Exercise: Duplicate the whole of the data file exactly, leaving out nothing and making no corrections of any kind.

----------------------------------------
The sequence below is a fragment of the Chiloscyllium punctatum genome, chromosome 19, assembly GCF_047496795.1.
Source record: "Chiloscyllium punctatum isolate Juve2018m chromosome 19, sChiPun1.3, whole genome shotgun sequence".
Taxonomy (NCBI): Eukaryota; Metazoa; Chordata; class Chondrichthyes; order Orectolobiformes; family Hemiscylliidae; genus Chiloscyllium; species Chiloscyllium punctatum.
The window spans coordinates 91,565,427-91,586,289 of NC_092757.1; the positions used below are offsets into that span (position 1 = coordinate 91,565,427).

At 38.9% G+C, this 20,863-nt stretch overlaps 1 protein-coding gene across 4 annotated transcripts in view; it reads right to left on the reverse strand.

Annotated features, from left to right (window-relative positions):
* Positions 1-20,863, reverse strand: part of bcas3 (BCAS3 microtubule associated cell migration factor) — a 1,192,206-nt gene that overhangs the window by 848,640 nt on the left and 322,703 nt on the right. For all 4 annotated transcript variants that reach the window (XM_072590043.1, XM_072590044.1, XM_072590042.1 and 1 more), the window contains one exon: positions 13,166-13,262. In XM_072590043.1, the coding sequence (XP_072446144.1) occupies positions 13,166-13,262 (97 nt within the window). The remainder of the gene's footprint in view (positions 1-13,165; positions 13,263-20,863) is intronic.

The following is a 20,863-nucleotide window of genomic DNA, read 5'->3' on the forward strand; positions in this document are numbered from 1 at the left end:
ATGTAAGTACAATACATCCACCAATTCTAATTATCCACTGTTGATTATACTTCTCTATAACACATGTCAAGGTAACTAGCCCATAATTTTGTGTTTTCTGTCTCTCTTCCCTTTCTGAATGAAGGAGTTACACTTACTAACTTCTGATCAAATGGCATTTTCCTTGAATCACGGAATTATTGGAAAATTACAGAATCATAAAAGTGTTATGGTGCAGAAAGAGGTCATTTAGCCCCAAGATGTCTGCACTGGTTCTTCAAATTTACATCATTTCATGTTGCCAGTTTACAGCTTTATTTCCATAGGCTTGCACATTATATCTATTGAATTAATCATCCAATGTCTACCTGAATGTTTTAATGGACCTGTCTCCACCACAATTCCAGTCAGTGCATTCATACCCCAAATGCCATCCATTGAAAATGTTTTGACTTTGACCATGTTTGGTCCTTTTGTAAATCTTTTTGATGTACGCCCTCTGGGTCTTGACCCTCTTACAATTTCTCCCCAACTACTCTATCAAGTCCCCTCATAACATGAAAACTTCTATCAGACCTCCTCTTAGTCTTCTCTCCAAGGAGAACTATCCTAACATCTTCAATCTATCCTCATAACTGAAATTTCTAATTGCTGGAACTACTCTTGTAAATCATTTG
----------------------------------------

The sequence below is a fragment of the Chiloscyllium punctatum genome, chromosome 19, assembly GCF_047496795.1.
Source record: "Chiloscyllium punctatum isolate Juve2018m chromosome 19, sChiPun1.3, whole genome shotgun sequence".
Taxonomy (NCBI): Eukaryota; Metazoa; Chordata; class Chondrichthyes; order Orectolobiformes; family Hemiscylliidae; genus Chiloscyllium; species Chiloscyllium punctatum.
The window spans coordinates 91,565,427-91,586,289 of NC_092757.1; the positions used below are offsets into that span (position 1 = coordinate 91,565,427).

At 38.9% G+C, this 20,863-nt stretch overlaps 1 protein-coding gene across 4 annotated transcripts in view; it reads right to left on the reverse strand.

Annotated features, from left to right (window-relative positions):
* Positions 1-20,863, reverse strand: part of bcas3 (BCAS3 microtubule associated cell migration factor) — a 1,192,206-nt gene that overhangs the window by 848,640 nt on the left and 322,703 nt on the right. For all 4 annotated transcript variants that reach the window (XM_072590043.1, XM_072590044.1, XM_072590042.1 and 1 more), the window contains one exon: positions 13,166-13,262. In XM_072590043.1, the coding sequence (XP_072446144.1) occupies positions 13,166-13,262 (97 nt within the window). The remainder of the gene's footprint in view (positions 1-13,165; positions 13,263-20,863) is intronic.

The following is a 20,863-nucleotide window of genomic DNA, read 5'->3' on the forward strand; positions in this document are numbered from 1 at the left end:
ATGTAAGTACAATACATCCACCAATTCTAATTATCCACTGTTGATTATACTTCTCTATAACACATGTCAAGGTAACTAGCCCATAATTTTGTGTTTTCTGTCTCTCTTCCCTTTCTGAATGAAGGAGTTACACTTACTAACTTCTGATCAAATGGCATTTTCCTTGAATCACGGAATTATTGGAAAATTACAGAATCATAAAAGTGTTATGGTGCAGAAAGAGGTCATTTAGCCCCAAGATGTCTGCACTGGTTCTTCAAATTTACATCATTTCATGTTGCCAGTTTACAGCTTTATTTCCATAGGCTTGCACATTATATCTATTGAATTAATCATCCAATGTCTACCTGAATGTTTTAATGGACCTGTCTCCACCACAATTCCAGTCAGTGCATTCATACCCCAAATGCCATCCATTGAAAATGTTTTGACTTTGACCATGTTTGGTCCTTTTGTAAATCTTTTTGATGTACGCCCTCTGGGTCTTGACCCTCTTACAATTTCTCCCCAACTACTCTATCAAGTCCCCTCATAACATGAAAACTTCTATCAGACCTCCTCTTAGTCTTCTCTCCAAGGAGAACTATCCTAACATCTTCAATCTATCCTCATAACTGAAATTTCTAATTGCTGGAACTACTCTTGTAAATCATTTG